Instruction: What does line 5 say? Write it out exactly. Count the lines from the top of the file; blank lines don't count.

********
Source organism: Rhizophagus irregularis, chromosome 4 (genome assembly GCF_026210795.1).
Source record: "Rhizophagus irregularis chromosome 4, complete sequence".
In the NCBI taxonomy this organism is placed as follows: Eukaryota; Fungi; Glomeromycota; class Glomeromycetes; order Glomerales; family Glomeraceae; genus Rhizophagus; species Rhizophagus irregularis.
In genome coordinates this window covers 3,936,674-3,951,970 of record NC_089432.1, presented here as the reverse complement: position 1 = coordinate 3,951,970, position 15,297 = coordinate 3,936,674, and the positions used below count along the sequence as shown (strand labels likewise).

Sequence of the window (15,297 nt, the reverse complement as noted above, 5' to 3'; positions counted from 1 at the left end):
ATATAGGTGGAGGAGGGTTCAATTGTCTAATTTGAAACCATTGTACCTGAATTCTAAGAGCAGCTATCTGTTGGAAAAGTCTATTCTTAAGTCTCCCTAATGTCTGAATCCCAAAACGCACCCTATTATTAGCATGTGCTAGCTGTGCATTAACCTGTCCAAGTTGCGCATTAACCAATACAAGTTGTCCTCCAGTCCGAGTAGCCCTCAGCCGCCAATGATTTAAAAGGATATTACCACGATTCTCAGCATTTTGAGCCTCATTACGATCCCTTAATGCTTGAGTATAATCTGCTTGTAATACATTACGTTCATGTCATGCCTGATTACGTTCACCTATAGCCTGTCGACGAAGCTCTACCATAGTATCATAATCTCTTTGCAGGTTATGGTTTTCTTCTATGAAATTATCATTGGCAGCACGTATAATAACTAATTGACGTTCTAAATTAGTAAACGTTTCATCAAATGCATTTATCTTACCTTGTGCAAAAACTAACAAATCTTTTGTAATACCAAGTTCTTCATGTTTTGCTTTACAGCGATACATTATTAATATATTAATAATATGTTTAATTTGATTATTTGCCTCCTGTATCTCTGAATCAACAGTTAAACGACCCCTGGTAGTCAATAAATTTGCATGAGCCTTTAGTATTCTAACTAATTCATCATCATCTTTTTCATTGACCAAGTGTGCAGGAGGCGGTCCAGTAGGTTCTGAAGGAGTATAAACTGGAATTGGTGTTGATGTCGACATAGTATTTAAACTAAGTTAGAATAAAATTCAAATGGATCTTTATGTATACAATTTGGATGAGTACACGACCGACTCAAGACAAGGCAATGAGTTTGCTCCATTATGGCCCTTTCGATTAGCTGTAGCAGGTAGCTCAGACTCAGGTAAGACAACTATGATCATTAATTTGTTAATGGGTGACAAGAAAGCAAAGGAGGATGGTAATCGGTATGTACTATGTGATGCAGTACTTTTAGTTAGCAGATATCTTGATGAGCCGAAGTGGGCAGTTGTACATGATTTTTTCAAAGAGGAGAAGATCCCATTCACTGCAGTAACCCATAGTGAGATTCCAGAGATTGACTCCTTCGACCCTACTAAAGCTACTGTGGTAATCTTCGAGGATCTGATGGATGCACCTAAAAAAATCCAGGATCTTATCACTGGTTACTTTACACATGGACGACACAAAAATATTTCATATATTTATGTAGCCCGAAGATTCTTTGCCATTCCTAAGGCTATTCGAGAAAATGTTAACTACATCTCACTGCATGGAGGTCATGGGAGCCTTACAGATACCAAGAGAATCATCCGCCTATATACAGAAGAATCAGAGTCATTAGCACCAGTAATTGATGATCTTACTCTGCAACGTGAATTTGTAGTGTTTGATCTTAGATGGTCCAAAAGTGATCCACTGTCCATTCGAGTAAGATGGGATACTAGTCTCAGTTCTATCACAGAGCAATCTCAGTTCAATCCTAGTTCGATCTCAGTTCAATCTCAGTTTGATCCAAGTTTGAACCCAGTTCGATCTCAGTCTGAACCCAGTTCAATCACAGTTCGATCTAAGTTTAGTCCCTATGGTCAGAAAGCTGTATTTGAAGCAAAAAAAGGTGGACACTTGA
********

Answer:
Sequence of the window (15,297 nt, the reverse complement as noted above, 5' to 3'; positions counted from 1 at the left end):